This study evaluated the feasibility and challenges of implementing sprouted fodder on organic dairy farms. In study 1, 5 grains (barley, oats, wheat, rye, and triticale) were sprouted for 7 d and analyzed for yield and nutritional content. In study 2, lactating cows were fed a TMR during winter and supplemented with either no fodder or 1.4 kg (DM) of sprouted barley fodder. In study 3, 3 organic dairies that fed sprouted barley fodder were monitored monthly for 12 mo to collect data on feed nutritional analysis, milk production and composition, and management. Data from studies 1 and 2 were analyzed as separate replicated complete block designs, and study 3 was a case study. Barley and oats had the greatest (P < 0.05) fresh weight in study 1, oats had the greatest (P < 0.05) DM yield, and barley had the least (P < 0.05) mold score. In study 2, milk production, milk fat, BW, and BCS were not affected by supplemental fodder. Cows fed fodder had lesser (P < 0.05) milk protein production but greater (P < 0.05) milk urea N. Income over feed costs favored not feeding fodder except when cracked corn prices increased by 50% over those used in the study. In study 3, labor, cost of production, lack of milk response, barley supply, and mold issues resulted in 2 of the farms discontinuing fodder. Fodder increased milk production slightly on the third farm, probably due to decreased forage quality. Fodder may provide some benefits on small-scale operations, farms with high land values where tillable acreage can produce high-value crops, or for producers experiencing severe, extended drought. Additionally, farms that have an excess of labor may benefit with a sprouted fodder system. However, in many situations, growing high-quality forage would be more economical.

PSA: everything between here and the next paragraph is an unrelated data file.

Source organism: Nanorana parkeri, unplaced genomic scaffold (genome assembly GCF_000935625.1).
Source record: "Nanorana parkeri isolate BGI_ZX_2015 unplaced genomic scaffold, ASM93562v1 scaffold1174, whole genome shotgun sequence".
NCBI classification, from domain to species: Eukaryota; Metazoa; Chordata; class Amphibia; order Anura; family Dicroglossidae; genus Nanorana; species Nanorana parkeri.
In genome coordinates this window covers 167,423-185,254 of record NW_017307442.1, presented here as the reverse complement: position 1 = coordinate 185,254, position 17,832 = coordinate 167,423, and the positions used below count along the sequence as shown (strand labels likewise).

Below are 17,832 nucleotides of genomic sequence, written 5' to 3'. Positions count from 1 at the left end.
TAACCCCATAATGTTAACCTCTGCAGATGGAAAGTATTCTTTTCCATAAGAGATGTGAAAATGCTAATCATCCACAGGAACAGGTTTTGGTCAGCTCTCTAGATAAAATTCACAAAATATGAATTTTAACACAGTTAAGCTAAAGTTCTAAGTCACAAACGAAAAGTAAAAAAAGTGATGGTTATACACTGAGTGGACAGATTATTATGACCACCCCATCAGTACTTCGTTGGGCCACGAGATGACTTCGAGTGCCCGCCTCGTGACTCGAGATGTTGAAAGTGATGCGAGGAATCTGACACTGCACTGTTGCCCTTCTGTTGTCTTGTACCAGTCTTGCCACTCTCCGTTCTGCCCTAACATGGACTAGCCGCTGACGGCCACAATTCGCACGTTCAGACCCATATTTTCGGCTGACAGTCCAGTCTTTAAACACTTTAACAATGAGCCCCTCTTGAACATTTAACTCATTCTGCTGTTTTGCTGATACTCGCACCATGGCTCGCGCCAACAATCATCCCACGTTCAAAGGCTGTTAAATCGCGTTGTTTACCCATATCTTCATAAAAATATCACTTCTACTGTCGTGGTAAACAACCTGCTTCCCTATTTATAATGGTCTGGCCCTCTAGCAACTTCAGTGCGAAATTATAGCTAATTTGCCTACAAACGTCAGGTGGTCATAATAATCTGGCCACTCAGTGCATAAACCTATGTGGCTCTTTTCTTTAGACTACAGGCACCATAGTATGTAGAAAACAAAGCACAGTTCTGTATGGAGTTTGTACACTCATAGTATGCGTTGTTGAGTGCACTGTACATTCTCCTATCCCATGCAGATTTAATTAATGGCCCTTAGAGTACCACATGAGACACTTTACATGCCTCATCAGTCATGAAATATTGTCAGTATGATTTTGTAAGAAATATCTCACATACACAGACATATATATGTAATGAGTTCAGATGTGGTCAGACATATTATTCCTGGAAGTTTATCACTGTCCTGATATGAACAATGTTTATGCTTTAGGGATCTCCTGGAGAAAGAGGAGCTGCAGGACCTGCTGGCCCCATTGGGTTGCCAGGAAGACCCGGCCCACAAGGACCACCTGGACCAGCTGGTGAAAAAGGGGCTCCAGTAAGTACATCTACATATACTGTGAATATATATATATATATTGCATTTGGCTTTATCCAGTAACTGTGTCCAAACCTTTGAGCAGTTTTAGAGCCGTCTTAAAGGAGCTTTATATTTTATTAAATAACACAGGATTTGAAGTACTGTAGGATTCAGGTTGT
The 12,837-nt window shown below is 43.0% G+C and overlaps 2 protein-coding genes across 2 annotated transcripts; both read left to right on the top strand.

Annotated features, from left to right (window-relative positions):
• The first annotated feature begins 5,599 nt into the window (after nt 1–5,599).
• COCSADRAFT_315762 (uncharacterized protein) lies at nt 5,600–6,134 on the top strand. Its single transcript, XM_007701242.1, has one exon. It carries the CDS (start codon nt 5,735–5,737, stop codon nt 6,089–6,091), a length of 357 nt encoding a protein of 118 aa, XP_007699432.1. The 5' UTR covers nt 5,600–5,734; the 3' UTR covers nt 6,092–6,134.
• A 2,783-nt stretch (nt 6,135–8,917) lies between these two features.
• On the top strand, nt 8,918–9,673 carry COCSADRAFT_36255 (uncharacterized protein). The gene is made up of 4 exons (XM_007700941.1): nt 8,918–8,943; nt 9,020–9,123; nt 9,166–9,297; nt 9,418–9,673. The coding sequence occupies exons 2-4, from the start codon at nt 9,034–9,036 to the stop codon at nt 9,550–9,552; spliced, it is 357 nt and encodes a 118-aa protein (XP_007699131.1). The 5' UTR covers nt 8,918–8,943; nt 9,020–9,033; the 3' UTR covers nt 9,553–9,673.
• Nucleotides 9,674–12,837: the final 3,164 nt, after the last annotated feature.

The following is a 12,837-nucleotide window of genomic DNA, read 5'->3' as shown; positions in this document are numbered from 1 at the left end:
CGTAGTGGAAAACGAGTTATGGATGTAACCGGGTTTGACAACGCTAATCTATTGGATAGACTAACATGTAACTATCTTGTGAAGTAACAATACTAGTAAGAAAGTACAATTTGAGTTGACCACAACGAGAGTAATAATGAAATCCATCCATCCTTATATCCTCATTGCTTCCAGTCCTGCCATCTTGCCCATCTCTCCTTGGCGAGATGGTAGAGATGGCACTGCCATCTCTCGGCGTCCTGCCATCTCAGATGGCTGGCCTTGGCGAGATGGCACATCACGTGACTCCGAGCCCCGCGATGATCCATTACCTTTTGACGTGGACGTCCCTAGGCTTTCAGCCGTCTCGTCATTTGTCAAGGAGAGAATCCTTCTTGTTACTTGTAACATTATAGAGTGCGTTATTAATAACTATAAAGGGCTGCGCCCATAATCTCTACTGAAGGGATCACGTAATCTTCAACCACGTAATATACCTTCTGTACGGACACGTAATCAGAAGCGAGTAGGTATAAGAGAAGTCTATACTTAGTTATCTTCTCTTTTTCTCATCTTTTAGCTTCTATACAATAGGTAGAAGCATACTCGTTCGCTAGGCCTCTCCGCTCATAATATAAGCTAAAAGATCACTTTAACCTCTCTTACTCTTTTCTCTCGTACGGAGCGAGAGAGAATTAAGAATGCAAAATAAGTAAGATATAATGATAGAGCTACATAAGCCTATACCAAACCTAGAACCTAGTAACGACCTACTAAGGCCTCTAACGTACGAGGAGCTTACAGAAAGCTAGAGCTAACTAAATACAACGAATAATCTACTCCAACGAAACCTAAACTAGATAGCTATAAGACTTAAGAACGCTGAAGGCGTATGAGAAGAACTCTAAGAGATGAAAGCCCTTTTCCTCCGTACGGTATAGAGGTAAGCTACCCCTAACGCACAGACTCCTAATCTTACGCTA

Bibliographical noteFunding Information:
The authors wish to thank the farm families who participated in this study. Without their willingness to open up their farms for our research, such work could not be accomplished. The authors would also like to thank J. R. Everhart (USDA-ARS) for data collection and D. Huot and coworkers at WCROC for their assistance in data collection and care of animals. Financial support was provided for this project by The Ceres Trust (Chicago, IL) and by a Northeast Sustainable Agriculture Research and Education (SARE) Partnership grant (#ONE14-224-27806).
© 2018 American Registry of Professional Animal Scientists
- sprouted barley